Biden has already announced several nominees to key health agencies, including Xavier Becerra, attorney general of California since 2017, as secretary of health and human services, and Rachel Levine, MD, a transgender woman, to be assistant secretary for health. Levine, if confirmed by the Senate, would be the first openly transgender federal official in a Senate-confirmed role.
Vivek Murthy, MD, who was surgeon general under President Barack Obama, will fill the same position for Biden, and Rochelle Walensky, MD, a professor of medicine at Harvard Medical School and chief of the Division of Infectious Diseases at Massachusetts General Hospital, will serve as CDC director. Anthony Fauci, MD, will be Biden’s chief medical adviser on the pandemic.
Former FDA Commissioner David Kessler, MD, has been asked to head up Operation Warp Speed to get the population vaccinated against COVID-19.
Biden’s team will not just focus on the pandemic. Addressing cancer will be a key priority for Biden and Harris — a political and personal issue for both. It’s expected to be a signature issue for the incoming first lady, Jill Biden. Biden’s son Beau died of brain cancer at age 46, in 2015. Joe Biden headed the Cancer Moonshot, a national effort to end cancer, when he was vice president under Obama.
Biden’s efforts in cancer research and treatment drew appreciation from Lisa Lacasse, president of the American Cancer Society Cancer Action Network.
In a statement, she says: “President-elect Biden — like many Americans — has a deep personal connection to cancer that spurs his strong commitment to biomedical research. Specifically, the Cancer Moonshot Initiative, which he spearheaded, continues to be an incredible source of opportunity and new discovery for cancer researchers across the country. With an estimated 1.9 million people expected to be diagnosed with cancer this year, the need to work with President-elect Biden and his administration to see what we can do together to accelerate the pace, progress and equitable access to cancer research and innovations is urgent.”
Praise for the Picks
Experts outside the administration lauded Biden’s choices. “We have a president who respects science and will be guided by it,” says bioethicist Arthur Caplan, PhD, director of medical ethics at the NYU Langone Medical Center. He singled out naming Kessler as head of Warp Speed, among other good choices. “He’s absolutely handing the reins to a Captain Kirk kind of person,” he said, citing Kessler’s experience and positive outlook.
Making the OSTP director a Cabinet-level position, Caplan says, lends “a strong voice not just for the vaccine, but for testing, masking, and making the kinds of public health changes we are going to need over the next few months.”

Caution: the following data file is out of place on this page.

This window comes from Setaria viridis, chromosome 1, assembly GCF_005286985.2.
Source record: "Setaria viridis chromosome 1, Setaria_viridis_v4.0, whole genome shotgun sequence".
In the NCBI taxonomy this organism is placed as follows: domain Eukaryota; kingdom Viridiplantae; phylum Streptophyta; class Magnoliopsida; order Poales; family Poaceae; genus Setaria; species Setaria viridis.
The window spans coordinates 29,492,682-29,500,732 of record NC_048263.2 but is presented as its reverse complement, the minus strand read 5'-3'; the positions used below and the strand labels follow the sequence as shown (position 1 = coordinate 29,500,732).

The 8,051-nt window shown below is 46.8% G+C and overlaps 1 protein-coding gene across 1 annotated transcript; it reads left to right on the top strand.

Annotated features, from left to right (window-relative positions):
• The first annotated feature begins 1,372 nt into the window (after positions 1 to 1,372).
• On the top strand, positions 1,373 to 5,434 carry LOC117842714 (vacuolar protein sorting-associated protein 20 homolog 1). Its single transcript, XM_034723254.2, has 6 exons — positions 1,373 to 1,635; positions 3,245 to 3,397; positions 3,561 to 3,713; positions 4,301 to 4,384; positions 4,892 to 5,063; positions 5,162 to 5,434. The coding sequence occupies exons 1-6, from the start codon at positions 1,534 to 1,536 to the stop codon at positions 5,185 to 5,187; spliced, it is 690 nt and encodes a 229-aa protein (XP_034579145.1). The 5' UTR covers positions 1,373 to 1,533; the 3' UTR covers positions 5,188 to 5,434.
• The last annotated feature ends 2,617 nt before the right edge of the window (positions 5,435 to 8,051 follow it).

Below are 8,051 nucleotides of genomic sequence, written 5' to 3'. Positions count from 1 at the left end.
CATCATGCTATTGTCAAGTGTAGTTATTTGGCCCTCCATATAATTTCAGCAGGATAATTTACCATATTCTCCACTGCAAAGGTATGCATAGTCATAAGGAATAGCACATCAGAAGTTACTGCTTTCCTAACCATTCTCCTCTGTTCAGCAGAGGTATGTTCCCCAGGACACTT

In a statement, the Association of American Medical Colleges says: “The AAMC commends President-elect Biden for elevating science to a national priority by elevating the Presidential Science Advisor [the OSTP director] to a Cabinet level position and selecting immensely qualified and experienced leaders to guide the administration’s science policy decisions. From fighting the COVID-19 pandemic to addressing health disparities to developing medical treatments and diagnostics, an evidence-based approach to policy must direct the way forward on the nation’s health challenges.”
Science and Medicine for All
As the pandemic has disproportionately affected communities of color, the issue of distrust of the vaccine by some people of color is often discussed, with some public health experts wondering if Biden’s efforts will be adequately tailored to meet the needs of those groups.
But Gary Puckrein, PhD, president of the National Minority Quality Forum, a nonprofit research and education organization devoted to ending health disparities, sees it in a more positive light. “I think he’s put together an amazing team,” he says. “He has chosen people who have dedicated their life to science.” While he acknowledges that distrust exists in minority communities, he also says: “We have to take the vaccine. We have to bring the virus under control. The only way we do that is to take the vaccine.”
Despite the distrust, Puckrein says, “Everything I see about this administration says to me that he is making an effort to create a community that is safe for everybody.”
Biden has also named Yale researcher Marcella Nunez-Smith to lead a new task force on racial disparities in healthcare, including the COVID pandemic.
A Washington Post analysis of federal data from March 2020 to October 2020 found that after controlling for age, sex, and mortality rates over time, Black Americans were 37% more likely to die of COVID-19 than whites; Asians, 53% more likely to die; Native Americans and Alaska Natives, 26% more likely to die; and Hispanics, 16% more likely to die.
The panel’s work will continue after the pandemic as the Infectious Disease Racial Disparities Task Force.